- State the places retail managers should go to obtain information on their competition
“A horse never runs so fast as when he has other horses to catch up and outpace.”
Retail is a competitive business. Nowhere is this more true than in food retailing, where channel expansion, concentration of sales, e-commerce, and changing consumer behavior have converged to alter the industry dramatically. Moreover, change will continue, driven by many of these same forces. Thus, it’s important for retail leaders to understand ways to assess their competition to ensure that they have a good understanding of the strategic strengths and weaknesses other retailers bring to the market. In doing so, they will ensure that they are able to pursue higher levels of performance.
Fortunately, there are many ways for one to collect information on the industry and its players:
- Government reports
- White papers
- Industry publications
- Specific competitors
- Press releases / company websites
- Financial reporting
- Weekly circulars
- Store visits
There are many sources of information specific to the grocery or food retailing industry. For instance, the US federal government publishes information on industry trends through the U.S. Department of Agriculture. Users can type specific topics into the search box to find data and articles across all USDA sites. In addition, several consultancies such as Bain & Company, Boston Consulting Group, and McKinsey & Company, produce white papers on the state of the retail industry in the United States and beyond. These pieces may cover multiple sectors and regions, but some will focus on trends specific to food retailing or consumer trends. Publications like Supermarket News andProgressive Grocer require subscriptions, but produce stories on the industry and retailers across multiple formats.
If you’re looking for information on specific retailers, you can set up Google Alerts to track their coverage and press releases. Furthermore, retailers’ websites might provide information on their promotional activity, new store schedules, and other important topics. For additional information, consider reviewing the financial reports that publicly traded companies publish quarterly (10-Q) and annually (10-K and Annual Reports). These filings provide comprehensive information on the retailers operations, including sales revenue, operating expenses, profit, and other factors. In addition, the filings also include forward-looking statements from company leadership that reflect priorities. These documents provide a great deal of information about how firms operate.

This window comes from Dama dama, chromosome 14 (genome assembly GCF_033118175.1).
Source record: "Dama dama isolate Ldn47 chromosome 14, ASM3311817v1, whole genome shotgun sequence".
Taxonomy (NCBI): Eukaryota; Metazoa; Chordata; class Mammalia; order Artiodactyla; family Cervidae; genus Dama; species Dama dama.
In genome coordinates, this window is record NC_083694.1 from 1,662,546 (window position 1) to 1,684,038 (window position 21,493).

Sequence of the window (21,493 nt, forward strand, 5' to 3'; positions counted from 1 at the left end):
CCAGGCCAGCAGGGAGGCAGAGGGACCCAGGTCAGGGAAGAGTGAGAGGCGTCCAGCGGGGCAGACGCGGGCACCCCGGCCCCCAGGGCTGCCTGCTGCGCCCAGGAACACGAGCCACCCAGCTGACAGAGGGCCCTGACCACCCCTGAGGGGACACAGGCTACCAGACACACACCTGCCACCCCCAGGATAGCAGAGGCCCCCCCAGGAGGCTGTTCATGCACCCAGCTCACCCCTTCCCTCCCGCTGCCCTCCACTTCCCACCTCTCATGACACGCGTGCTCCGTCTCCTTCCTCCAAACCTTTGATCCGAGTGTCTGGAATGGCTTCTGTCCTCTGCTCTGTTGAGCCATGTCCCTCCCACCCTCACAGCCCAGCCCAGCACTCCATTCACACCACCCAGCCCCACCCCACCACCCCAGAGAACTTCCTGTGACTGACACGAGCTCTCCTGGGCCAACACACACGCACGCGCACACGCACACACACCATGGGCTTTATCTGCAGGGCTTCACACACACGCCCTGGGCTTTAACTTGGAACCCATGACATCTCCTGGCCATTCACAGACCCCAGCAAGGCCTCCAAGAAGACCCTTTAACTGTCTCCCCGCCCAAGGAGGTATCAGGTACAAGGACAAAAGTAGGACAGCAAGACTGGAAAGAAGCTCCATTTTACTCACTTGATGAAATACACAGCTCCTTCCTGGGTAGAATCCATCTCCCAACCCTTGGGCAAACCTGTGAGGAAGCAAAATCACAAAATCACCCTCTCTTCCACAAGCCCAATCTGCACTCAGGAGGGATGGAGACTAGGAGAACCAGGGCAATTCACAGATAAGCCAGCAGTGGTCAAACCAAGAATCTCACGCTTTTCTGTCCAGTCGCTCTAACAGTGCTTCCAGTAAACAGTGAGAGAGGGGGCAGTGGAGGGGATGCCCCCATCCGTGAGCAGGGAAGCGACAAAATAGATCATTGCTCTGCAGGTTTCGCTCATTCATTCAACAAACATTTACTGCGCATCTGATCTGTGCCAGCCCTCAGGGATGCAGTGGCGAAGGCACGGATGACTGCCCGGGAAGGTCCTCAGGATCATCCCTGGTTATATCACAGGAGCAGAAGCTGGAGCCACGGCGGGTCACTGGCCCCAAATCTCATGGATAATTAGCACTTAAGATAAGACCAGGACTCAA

If your focus is on specific retail operations in your market, a good place to begin is the weekly circulars published by your competitors, where they feature their specials and promoted items. In evaluating their items, you will learn what departments they prioritize, when their sales begin and end, and how they promote and discount specific items.
Incumbent with this, it’s important to spend time visiting competitive retailers. This might provide insight on store layout, including how much space is dedicated to specific departments or categories, staffing levels, promotion and display activity, merchandising tactics, and pricing without promotion. Please note that the importance of store visits cannot be over-emphasized. They are critical in providing a hands-on experience of the competitive retail environment.
Regardless of whether you’re interested in macro industry trends, the performance of rivals at the corporate level, or how well your local competition is pricing specific items, there are a number of ways to access information to support your competitive analysis.
Contributors and Attributions
- Obtaining Information on Competition. Authored by: Patrick Williams. Provided by: Lumen Learning. License: CC BY: Attribution